Somewhere along the way as modern societies evolved, we lost the value we place on people who could “do” things and replaced it with people who could “think” things. We’ve lost sight that the people who do things also have to think things. So, we told our children to use their brains and not their brawn and become MBAs. Today MBAs are a dime a dozen, struggling to find employment, while a good carpenter is a rare find (Newell, 2014).
In fact, over the last 30 years, it is not uncommon to hear the message to young people that they must go to college. This issue is partly due to our culture’s emphasis on going to college. Many high schools look to their university placement as the best judge of a quality education. That statistic discriminates against students for whom college is just not a good fit, especially when schools do little to inform students of non-collegiate options. It is unfortunate for those students who try college, but eventually drop out, feeling like a failure, when in fact, it wasn’t the right place for them from the start (Chamberlain, 2019).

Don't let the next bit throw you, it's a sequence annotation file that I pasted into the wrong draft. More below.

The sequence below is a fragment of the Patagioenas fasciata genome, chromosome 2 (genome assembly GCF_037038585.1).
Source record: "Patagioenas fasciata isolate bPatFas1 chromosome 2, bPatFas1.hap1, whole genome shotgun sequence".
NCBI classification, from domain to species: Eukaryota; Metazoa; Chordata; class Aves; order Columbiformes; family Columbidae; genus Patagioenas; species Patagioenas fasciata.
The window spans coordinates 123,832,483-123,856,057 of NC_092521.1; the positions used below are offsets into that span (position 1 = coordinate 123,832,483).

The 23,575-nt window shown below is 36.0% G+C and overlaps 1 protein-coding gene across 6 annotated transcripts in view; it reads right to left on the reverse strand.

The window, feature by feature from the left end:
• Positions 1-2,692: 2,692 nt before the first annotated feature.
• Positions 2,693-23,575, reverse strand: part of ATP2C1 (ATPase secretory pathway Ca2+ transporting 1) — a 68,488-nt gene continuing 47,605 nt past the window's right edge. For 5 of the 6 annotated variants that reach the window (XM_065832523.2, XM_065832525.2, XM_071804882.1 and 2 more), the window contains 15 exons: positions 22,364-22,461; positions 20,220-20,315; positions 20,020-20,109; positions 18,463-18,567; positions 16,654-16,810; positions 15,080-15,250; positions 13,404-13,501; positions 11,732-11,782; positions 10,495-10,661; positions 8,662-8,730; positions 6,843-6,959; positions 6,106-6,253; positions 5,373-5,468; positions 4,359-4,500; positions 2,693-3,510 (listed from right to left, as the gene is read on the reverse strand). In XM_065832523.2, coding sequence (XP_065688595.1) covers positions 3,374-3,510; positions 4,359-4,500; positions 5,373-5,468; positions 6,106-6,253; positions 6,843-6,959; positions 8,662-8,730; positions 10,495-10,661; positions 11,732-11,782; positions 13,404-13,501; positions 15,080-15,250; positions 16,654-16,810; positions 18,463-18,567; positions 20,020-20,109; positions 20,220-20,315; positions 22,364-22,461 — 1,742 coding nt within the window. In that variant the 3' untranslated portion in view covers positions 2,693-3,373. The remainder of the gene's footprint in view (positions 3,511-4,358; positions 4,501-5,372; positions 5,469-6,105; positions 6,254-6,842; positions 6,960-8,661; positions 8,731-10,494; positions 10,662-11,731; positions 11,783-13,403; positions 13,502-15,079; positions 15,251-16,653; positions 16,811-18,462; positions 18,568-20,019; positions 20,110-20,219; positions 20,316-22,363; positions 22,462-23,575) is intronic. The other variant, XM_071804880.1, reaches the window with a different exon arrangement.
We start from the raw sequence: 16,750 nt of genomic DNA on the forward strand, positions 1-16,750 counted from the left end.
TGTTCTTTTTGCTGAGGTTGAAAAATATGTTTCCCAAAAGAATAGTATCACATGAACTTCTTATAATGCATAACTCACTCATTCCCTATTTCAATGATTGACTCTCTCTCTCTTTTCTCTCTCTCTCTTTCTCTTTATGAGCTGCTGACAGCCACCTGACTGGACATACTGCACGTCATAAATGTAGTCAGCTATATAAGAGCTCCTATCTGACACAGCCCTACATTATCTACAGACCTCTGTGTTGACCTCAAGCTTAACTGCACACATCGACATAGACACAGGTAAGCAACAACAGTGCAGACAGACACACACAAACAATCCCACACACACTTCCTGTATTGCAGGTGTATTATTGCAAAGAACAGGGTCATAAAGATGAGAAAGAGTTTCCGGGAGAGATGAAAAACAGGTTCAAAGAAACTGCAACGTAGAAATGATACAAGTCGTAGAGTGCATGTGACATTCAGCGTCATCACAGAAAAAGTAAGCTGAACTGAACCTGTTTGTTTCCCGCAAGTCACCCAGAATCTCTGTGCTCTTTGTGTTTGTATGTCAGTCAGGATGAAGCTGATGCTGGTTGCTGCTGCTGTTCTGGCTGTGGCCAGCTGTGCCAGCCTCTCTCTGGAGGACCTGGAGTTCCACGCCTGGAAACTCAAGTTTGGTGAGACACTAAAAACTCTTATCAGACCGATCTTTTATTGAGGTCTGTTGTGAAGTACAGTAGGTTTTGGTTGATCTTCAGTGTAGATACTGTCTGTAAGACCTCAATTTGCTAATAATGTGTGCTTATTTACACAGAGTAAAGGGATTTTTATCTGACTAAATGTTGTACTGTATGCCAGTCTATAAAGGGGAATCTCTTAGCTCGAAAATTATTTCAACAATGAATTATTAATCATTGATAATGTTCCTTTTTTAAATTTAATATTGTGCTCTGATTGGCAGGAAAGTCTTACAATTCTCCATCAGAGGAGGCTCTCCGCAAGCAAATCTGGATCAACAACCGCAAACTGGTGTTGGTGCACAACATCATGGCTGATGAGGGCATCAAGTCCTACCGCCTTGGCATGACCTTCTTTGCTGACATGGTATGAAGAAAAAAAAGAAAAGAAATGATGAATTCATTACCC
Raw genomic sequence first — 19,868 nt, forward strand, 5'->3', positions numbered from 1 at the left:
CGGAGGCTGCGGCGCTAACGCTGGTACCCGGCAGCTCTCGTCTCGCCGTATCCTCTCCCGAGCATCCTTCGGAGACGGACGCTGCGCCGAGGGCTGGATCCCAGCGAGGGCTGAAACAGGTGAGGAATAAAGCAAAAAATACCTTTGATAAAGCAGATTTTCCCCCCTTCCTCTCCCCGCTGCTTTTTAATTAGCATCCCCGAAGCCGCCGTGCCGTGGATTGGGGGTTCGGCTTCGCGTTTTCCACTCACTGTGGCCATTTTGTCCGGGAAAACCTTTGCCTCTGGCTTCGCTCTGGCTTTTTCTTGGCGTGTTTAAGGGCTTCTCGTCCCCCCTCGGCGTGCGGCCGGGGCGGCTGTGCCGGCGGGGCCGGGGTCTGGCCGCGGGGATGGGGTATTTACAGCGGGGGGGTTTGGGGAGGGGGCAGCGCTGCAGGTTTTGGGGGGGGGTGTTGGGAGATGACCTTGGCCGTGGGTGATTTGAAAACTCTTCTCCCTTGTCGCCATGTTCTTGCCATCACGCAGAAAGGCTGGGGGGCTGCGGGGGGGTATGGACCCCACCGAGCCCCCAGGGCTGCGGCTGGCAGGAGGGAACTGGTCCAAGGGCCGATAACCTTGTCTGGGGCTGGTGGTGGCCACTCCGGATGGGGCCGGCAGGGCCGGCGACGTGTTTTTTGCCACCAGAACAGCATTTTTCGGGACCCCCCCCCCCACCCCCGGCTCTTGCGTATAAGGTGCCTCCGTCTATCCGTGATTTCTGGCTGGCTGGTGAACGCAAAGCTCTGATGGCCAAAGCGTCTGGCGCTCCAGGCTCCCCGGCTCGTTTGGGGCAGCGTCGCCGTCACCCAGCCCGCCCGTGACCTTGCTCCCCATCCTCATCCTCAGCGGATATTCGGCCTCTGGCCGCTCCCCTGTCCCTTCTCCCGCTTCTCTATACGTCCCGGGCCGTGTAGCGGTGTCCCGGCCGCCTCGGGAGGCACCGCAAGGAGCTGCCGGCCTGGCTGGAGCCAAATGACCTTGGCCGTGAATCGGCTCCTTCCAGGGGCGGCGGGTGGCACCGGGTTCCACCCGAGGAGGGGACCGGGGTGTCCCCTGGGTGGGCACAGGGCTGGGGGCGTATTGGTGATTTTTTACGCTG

Chamberlain (2019) states that America is facing an unprecedented skilled labor shortage. According to the Department of Labor, prior to the virus 7.6 million unfilled jobs existed but only 6.5 million were looking for work. Since the end of WWII little attention has been paid to the infrastructure of roads, highways, bridges, locks, dams, harbors, water systems, airports and many public buildings.
Aside from federal infrastructure spending, projected job growth in many building trades continues to be positive. Through 2026 there is a projection of better than average employment in all of the building trades but the only problem is, there simply may not be enough workers to employ. Becoming aware of this situation can help to mitigate the challenges the world is facing.
Keywords: Mechanical technology, alternatives to college, skilled labor